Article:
Did you know that this citrus fruit could affect over 50 types of medicine? Grapefruit modifies specific gut cells, changing the way some drugs work as they move through your body. For example, allergy meds like Allegra or fexofenadine lose strength when mixed with grapefruit. In contrast, eating this citrus can make some medications stronger. Among the medicines in this group are those you take to lower your cholesterol, like Lipitor or atorvastatin.

Medication alcohol warning
Avoid alcohol while you’re on medication
Image credit: Flickr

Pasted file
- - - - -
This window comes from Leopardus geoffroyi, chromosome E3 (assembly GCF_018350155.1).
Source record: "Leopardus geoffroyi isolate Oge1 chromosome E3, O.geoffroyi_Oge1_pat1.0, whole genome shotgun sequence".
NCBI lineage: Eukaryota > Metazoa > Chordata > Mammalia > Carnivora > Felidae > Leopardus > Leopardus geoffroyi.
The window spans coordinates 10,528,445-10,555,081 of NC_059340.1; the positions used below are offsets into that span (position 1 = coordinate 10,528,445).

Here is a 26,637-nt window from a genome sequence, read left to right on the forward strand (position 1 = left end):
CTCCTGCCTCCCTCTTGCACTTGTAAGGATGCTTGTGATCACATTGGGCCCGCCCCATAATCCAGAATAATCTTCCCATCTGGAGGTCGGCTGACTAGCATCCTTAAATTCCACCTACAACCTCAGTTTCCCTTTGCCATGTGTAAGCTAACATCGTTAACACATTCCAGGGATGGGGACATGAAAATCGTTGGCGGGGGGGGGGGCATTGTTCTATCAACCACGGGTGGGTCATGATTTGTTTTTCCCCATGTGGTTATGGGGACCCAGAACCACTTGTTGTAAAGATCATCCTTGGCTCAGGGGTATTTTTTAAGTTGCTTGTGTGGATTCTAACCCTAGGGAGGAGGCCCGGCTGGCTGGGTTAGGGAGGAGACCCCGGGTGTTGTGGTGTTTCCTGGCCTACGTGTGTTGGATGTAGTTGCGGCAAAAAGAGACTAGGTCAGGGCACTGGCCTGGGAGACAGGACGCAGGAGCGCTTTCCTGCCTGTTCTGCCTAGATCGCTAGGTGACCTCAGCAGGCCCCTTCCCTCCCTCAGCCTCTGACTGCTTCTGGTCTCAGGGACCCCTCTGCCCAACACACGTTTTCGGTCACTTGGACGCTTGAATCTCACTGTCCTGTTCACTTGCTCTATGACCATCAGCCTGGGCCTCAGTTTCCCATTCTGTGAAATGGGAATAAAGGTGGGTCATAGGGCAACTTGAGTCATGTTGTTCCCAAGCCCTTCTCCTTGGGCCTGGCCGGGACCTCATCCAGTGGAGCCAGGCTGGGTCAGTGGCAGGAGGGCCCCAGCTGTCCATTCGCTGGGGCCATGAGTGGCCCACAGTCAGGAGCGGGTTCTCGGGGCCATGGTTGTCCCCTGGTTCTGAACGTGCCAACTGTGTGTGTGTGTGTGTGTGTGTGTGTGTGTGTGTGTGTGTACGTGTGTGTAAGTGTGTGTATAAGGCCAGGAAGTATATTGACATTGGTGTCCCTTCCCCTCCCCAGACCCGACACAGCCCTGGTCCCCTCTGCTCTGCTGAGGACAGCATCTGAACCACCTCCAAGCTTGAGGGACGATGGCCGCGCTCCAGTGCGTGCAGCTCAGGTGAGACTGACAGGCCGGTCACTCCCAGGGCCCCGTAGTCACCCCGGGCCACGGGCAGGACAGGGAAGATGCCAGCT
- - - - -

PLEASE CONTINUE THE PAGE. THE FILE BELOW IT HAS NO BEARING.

Alcohol and medication don’t mix

Drinking alcohol while on medication can make heart and blood pressure medicines useless or less effective. Importantly, this mixture can make some meds stronger and cause potentially dangerous side effects.

Woman sneezing
Antihistamine for Allergies
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Avoid antihistamine when on blood pressure medication

You can treat allergies, runny nose and sneezing effectively with antihistamines. However, they weaken the effects of blood pressure while also raising your heart rate. With the guidance of your physician, you could find other methods to manage allergies.

Milk and sunflowers

Avoid milk while taking antibiotics

Casein, a protein in milk, along with the minerals magnesium and calcium, compromise your body’s ability to process some antibiotics. Ask your doctors about the foods and beverages to avoid.